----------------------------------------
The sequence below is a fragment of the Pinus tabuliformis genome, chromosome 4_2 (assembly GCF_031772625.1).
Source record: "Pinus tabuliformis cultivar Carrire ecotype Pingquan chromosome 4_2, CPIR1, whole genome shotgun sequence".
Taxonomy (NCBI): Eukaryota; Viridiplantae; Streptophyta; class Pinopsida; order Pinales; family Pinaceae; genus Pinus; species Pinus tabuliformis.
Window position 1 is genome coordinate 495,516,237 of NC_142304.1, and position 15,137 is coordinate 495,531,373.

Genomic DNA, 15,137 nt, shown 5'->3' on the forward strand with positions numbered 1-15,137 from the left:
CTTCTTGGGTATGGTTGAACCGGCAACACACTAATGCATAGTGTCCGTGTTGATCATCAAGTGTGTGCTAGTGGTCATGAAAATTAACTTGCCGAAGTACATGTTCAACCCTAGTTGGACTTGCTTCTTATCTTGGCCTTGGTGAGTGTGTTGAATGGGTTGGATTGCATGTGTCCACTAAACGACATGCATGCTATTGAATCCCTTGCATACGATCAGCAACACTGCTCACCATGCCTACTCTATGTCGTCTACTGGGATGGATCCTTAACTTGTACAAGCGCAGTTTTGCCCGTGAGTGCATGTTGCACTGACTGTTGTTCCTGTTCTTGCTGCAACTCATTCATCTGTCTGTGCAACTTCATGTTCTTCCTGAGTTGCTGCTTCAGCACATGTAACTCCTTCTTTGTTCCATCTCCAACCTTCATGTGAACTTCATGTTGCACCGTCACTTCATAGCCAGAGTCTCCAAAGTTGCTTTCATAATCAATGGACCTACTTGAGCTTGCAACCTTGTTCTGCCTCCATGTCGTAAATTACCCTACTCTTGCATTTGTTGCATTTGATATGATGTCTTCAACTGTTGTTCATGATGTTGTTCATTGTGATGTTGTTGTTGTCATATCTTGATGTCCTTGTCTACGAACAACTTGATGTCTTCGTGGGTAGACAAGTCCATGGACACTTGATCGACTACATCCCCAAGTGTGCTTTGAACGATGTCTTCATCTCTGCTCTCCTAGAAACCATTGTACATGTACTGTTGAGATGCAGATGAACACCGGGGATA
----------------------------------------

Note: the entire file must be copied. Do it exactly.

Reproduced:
The sequence below is a fragment of the Pinus tabuliformis genome, chromosome 4_2 (assembly GCF_031772625.1).
Source record: "Pinus tabuliformis cultivar Carrire ecotype Pingquan chromosome 4_2, CPIR1, whole genome shotgun sequence".
Taxonomy (NCBI): Eukaryota; Viridiplantae; Streptophyta; class Pinopsida; order Pinales; family Pinaceae; genus Pinus; species Pinus tabuliformis.
Window position 1 is genome coordinate 495,516,237 of NC_142304.1, and position 15,137 is coordinate 495,531,373.

Genomic DNA, 15,137 nt, shown 5'->3' on the forward strand with positions numbered 1-15,137 from the left:
CTTCTTGGGTATGGTTGAACCGGCAACACACTAATGCATAGTGTCCGTGTTGATCATCAAGTGTGTGCTAGTGGTCATGAAAATTAACTTGCCGAAGTACATGTTCAACCCTAGTTGGACTTGCTTCTTATCTTGGCCTTGGTGAGTGTGTTGAATGGGTTGGATTGCATGTGTCCACTAAACGACATGCATGCTATTGAATCCCTTGCATACGATCAGCAACACTGCTCACCATGCCTACTCTATGTCGTCTACTGGGATGGATCCTTAACTTGTACAAGCGCAGTTTTGCCCGTGAGTGCATGTTGCACTGACTGTTGTTCCTGTTCTTGCTGCAACTCATTCATCTGTCTGTGCAACTTCATGTTCTTCCTGAGTTGCTGCTTCAGCACATGTAACTCCTTCTTTGTTCCATCTCCAACCTTCATGTGAACTTCATGTTGCACCGTCACTTCATAGCCAGAGTCTCCAAAGTTGCTTTCATAATCAATGGACCTACTTGAGCTTGCAACCTTGTTCTGCCTCCATGTCGTAAATTACCCTACTCTTGCATTTGTTGCATTTGATATGATGTCTTCAACTGTTGTTCATGATGTTGTTCATTGTGATGTTGTTGTTGTCATATCTTGATGTCCTTGTCTACGAACAACTTGATGTCTTCGTGGGTAGACAAGTCCATGGACACTTGATCGACTACATCCCCAAGTGTGCTTTGAACGATGTCTTCATCTCTGCTCTCCTAGAAACCATTGTACATGTACTGTTGAGATGCAGATGAACACCGGGGATA